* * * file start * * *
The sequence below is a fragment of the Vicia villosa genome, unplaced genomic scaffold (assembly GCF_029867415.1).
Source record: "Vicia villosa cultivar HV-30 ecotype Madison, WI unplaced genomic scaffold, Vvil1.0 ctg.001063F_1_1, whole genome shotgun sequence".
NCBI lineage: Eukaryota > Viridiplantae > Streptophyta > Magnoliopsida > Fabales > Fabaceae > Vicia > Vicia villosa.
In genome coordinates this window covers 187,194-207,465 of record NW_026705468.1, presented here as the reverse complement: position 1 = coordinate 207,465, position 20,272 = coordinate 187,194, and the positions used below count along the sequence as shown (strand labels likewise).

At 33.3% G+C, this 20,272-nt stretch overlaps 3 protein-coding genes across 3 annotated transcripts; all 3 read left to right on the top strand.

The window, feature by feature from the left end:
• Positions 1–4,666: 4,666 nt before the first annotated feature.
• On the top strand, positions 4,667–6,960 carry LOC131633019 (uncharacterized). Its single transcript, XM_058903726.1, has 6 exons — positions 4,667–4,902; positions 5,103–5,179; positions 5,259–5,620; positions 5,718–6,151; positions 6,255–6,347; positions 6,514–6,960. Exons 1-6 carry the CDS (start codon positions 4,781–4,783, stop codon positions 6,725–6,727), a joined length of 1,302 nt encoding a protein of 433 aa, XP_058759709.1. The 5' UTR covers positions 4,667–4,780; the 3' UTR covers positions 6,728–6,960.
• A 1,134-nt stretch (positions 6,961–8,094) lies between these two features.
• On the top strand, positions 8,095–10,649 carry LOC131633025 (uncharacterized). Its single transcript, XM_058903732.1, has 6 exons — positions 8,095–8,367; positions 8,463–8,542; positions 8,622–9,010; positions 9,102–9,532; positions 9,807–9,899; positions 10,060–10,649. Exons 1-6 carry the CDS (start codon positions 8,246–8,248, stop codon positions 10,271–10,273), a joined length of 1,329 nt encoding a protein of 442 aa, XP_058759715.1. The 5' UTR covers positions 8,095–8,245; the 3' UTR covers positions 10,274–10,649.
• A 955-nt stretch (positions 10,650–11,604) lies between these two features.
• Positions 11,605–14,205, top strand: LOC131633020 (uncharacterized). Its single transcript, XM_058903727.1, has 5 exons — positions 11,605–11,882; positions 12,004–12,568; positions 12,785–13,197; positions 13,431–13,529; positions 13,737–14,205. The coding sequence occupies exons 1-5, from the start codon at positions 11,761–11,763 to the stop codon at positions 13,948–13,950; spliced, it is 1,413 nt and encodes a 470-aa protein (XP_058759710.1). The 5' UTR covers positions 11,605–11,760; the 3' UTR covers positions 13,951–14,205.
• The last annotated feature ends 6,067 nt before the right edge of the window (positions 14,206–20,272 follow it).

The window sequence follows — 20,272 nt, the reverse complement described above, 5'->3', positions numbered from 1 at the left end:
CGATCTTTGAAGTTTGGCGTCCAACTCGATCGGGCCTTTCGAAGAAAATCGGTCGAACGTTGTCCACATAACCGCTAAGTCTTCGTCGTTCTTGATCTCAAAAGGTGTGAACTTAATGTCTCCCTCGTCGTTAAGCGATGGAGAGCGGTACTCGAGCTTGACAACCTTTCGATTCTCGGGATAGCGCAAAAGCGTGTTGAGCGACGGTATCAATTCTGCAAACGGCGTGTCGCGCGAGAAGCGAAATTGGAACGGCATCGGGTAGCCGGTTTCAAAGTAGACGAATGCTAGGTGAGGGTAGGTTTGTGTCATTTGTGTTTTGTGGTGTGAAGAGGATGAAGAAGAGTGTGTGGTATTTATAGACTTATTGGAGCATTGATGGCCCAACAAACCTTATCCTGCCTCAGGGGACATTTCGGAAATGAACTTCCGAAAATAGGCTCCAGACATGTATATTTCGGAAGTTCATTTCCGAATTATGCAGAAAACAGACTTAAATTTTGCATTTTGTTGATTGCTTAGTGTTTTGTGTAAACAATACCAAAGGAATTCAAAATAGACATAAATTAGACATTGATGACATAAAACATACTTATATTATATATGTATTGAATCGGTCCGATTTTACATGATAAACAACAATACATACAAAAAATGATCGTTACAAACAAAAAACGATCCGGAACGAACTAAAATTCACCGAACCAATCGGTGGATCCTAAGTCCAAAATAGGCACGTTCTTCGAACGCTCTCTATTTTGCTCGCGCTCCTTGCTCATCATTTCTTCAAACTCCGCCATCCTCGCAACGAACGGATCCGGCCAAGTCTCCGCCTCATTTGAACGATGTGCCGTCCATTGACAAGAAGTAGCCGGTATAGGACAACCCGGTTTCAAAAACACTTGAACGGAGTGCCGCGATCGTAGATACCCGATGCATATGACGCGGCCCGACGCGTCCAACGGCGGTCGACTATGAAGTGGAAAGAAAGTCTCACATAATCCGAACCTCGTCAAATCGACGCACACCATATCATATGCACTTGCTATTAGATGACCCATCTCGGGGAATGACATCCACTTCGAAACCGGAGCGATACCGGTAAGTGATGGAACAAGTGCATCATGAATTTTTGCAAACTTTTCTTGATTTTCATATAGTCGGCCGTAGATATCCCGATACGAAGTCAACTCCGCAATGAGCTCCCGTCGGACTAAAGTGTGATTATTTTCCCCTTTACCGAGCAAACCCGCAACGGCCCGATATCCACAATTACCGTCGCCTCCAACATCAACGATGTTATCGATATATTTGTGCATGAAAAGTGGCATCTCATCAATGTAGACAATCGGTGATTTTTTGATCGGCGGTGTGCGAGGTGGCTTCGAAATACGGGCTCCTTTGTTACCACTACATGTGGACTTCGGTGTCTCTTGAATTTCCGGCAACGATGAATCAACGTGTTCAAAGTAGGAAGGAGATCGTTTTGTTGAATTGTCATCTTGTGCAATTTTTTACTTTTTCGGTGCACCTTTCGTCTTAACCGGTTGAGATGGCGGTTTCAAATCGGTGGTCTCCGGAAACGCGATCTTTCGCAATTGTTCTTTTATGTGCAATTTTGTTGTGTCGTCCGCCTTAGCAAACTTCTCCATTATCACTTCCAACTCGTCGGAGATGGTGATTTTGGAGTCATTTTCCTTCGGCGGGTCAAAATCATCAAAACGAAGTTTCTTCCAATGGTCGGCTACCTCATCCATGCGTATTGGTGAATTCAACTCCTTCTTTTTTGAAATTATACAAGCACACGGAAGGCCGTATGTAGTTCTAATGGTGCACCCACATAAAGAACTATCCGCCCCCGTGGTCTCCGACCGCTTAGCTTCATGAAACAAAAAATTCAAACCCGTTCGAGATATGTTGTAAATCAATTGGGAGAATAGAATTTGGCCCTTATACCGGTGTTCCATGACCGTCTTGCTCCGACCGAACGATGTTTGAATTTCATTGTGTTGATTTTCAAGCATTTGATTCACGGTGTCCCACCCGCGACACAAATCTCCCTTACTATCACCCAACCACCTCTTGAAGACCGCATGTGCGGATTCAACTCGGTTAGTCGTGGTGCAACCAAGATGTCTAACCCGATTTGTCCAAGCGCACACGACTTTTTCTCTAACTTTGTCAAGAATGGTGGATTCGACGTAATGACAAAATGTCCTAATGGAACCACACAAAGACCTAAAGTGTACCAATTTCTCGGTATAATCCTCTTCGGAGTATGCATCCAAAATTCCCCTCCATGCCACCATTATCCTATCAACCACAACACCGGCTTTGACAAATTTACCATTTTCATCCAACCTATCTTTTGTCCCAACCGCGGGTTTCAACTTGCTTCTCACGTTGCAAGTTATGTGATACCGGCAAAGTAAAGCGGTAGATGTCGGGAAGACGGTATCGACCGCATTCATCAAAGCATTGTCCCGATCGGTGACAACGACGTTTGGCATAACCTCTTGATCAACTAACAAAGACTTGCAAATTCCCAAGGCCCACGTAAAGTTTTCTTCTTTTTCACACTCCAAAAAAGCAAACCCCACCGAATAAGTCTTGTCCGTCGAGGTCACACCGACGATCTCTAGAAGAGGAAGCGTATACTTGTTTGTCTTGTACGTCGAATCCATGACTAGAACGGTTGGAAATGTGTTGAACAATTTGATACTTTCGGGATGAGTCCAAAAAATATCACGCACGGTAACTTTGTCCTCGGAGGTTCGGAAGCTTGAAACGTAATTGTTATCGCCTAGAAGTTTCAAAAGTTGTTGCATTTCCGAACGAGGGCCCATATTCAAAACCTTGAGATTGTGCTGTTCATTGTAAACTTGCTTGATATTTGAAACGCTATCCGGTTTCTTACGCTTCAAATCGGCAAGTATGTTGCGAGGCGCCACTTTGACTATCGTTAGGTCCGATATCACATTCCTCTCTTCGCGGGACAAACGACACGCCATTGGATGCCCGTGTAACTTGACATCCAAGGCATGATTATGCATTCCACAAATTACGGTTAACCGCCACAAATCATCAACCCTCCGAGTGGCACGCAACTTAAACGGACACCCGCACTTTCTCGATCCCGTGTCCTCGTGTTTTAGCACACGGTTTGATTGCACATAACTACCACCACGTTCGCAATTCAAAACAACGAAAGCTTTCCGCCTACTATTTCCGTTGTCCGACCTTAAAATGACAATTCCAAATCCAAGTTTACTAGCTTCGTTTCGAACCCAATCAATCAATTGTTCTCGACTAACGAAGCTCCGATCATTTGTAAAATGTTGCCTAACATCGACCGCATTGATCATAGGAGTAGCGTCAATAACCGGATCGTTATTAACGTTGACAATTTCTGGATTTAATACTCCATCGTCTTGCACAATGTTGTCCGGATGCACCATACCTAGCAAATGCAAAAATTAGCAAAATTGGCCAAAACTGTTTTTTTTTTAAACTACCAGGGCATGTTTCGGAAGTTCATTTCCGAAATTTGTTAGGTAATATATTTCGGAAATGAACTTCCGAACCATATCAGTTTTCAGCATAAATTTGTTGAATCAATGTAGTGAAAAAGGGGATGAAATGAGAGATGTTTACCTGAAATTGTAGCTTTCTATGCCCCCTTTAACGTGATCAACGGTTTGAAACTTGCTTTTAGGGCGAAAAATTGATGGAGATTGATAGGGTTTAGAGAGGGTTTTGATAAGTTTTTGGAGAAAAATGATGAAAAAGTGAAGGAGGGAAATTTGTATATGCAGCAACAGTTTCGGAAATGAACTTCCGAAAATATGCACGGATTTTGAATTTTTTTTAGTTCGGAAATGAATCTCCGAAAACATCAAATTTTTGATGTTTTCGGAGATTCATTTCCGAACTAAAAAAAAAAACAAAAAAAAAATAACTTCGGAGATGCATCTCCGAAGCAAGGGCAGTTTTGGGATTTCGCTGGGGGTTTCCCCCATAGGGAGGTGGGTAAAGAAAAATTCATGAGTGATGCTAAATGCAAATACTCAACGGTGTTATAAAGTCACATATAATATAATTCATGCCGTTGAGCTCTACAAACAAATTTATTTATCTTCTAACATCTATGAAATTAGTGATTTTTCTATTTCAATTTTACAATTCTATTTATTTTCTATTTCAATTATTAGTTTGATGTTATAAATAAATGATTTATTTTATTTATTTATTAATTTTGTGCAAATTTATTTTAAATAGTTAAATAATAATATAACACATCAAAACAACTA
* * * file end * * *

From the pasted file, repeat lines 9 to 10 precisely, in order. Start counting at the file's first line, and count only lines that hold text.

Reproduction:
• A 1,134-nt stretch (positions 6,961–8,094) lies between these two features.
• On the top strand, positions 8,095–10,649 carry LOC131633025 (uncharacterized). Its single transcript, XM_058903732.1, has 6 exons — positions 8,095–8,367; positions 8,463–8,542; positions 8,622–9,010; positions 9,102–9,532; positions 9,807–9,899; positions 10,060–10,649. Exons 1-6 carry the CDS (start codon positions 8,246–8,248, stop codon positions 10,271–10,273), a joined length of 1,329 nt encoding a protein of 442 aa, XP_058759715.1. The 5' UTR covers positions 8,095–8,245; the 3' UTR covers positions 10,274–10,649.